Month: March 2014

Student Post: My Dent in Human Understanding

Jesse Macadangdang is a graduate student in Bioengineering at the University of Washington. He studies how to build a small piece of heart muscle in the lab that can be used to better understand heart disease in patients. One of

Elevator pitches: fresh, not canned

Preparing an elevator pitch (also known as an elevator speech) is a fundamental part of Engage training. The idea is that scientists should be able to provide a brief, “big picture” explanation of their research that can be understood by

1000 Word Challenge at the Burke Museum this Friday!

This Friday, our friends over at the University of Washington (UW) Forum on Science, Ethics and Policy (FOSEP) will host an amazing event known as the 1000 word challenge. UW graduate students will describe their research using only the 1000

Student Post: Reunited and it feels so good– Science and Art Together Again

Emily Davis is a graduate student in the School of Aquatic and Fishery Sciences at the University of Washington. She spends her summers tromping through central Idaho streams, investigating how they recover from wildfires. A recent NY Times interview with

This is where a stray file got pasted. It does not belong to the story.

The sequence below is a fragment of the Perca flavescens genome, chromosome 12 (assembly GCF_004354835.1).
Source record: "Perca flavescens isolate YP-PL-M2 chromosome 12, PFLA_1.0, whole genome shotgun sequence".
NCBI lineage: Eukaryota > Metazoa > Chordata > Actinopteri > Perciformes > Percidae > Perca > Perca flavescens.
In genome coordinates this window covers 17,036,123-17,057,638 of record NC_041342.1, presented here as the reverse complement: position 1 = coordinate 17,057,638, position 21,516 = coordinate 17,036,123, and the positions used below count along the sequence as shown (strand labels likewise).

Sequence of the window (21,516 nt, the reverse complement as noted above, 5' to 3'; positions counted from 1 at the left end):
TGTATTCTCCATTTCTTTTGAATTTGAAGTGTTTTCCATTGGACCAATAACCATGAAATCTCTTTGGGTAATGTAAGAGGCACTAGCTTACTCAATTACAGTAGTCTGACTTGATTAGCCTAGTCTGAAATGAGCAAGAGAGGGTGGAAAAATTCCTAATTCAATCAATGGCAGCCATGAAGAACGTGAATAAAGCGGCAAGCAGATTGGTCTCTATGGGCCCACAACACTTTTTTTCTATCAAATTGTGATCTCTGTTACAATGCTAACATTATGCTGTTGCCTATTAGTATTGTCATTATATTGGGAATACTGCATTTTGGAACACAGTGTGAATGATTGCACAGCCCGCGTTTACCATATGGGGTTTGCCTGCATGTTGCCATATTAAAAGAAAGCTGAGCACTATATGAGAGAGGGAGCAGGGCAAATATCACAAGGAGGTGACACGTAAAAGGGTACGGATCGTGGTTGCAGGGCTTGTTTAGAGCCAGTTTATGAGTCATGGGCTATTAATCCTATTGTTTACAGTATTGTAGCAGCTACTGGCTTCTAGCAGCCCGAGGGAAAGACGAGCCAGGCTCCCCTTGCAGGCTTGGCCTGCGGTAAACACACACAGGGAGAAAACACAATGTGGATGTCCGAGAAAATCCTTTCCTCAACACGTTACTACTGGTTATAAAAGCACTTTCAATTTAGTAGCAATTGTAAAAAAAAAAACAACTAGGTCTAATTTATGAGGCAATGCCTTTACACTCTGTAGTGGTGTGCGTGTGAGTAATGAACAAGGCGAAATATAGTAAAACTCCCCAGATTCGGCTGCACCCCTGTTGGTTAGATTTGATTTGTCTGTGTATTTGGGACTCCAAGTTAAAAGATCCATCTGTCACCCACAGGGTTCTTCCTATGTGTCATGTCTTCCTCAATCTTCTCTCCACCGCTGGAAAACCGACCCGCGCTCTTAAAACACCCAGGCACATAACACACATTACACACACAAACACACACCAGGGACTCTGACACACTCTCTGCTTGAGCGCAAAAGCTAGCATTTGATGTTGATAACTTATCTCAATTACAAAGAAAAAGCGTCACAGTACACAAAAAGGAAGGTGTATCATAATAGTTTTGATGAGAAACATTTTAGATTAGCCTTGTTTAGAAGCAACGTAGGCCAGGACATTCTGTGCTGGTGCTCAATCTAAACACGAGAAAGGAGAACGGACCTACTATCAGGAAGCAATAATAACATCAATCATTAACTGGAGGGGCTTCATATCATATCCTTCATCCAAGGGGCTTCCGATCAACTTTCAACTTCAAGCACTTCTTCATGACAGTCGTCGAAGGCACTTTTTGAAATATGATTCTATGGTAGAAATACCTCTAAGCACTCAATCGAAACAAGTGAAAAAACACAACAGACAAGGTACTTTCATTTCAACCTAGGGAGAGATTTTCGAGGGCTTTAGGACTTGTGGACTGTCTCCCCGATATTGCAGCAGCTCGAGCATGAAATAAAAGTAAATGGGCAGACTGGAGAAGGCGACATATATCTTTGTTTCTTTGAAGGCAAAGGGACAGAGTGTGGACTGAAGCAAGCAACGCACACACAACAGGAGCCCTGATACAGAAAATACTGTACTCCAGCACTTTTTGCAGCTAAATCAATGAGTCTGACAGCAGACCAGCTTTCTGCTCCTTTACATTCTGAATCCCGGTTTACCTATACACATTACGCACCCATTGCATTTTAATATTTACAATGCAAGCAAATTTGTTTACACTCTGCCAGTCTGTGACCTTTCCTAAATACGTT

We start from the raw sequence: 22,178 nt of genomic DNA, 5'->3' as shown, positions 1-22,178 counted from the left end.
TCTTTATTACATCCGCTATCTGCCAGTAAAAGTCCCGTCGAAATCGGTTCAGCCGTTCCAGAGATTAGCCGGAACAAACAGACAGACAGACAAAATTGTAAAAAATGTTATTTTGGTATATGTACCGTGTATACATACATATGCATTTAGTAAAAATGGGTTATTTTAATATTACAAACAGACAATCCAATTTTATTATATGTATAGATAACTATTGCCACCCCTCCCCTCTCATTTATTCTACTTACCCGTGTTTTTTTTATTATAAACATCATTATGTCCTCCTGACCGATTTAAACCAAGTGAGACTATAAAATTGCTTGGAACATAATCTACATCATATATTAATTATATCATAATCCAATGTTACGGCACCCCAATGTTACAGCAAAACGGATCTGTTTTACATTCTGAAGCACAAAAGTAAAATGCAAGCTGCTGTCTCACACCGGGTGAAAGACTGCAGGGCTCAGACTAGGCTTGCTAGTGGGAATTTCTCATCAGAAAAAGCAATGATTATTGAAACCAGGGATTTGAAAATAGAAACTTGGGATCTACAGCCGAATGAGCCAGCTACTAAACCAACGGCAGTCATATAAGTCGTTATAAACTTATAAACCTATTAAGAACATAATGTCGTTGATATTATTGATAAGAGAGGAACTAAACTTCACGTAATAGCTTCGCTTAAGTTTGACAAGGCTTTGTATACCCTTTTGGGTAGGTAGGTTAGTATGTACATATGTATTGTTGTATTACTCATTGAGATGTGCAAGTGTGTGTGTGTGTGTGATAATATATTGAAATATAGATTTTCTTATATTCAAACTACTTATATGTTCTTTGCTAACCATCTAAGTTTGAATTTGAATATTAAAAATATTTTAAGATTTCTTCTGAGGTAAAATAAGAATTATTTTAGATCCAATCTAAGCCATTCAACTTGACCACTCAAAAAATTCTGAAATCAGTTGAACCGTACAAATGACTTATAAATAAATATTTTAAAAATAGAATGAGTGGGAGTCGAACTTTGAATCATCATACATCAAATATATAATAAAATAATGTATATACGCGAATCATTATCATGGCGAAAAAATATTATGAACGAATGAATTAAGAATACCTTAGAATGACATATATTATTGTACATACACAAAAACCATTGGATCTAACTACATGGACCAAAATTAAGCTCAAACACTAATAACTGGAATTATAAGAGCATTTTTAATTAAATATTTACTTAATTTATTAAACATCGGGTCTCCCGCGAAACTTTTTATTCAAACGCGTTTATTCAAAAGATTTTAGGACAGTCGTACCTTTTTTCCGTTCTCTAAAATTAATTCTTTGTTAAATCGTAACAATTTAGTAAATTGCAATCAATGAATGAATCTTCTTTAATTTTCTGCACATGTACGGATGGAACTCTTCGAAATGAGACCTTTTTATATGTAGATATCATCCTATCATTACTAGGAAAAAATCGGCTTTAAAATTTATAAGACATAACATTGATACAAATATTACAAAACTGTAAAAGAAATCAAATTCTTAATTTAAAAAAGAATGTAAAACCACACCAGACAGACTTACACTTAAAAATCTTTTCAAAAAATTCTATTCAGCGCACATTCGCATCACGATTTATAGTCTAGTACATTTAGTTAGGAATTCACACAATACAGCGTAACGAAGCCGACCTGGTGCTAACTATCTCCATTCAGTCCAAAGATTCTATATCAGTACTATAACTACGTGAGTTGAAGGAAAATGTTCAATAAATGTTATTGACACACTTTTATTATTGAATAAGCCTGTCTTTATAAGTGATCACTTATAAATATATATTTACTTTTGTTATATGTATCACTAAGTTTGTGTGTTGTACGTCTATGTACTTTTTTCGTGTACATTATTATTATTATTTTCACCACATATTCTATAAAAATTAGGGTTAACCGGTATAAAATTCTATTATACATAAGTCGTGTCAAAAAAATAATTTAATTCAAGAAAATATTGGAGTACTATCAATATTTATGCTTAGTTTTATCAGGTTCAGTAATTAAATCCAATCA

Student Post: Science– hard to understand but even harder to explain, especially when it’s your science

Chelsea Kahn is a masters candidate at the School of Marine and Environmental Affairs at the University of Washington.  She studies climate change and science communication, looking specifically at newspaper coverage in South Asia. As a scientist, I know it’s

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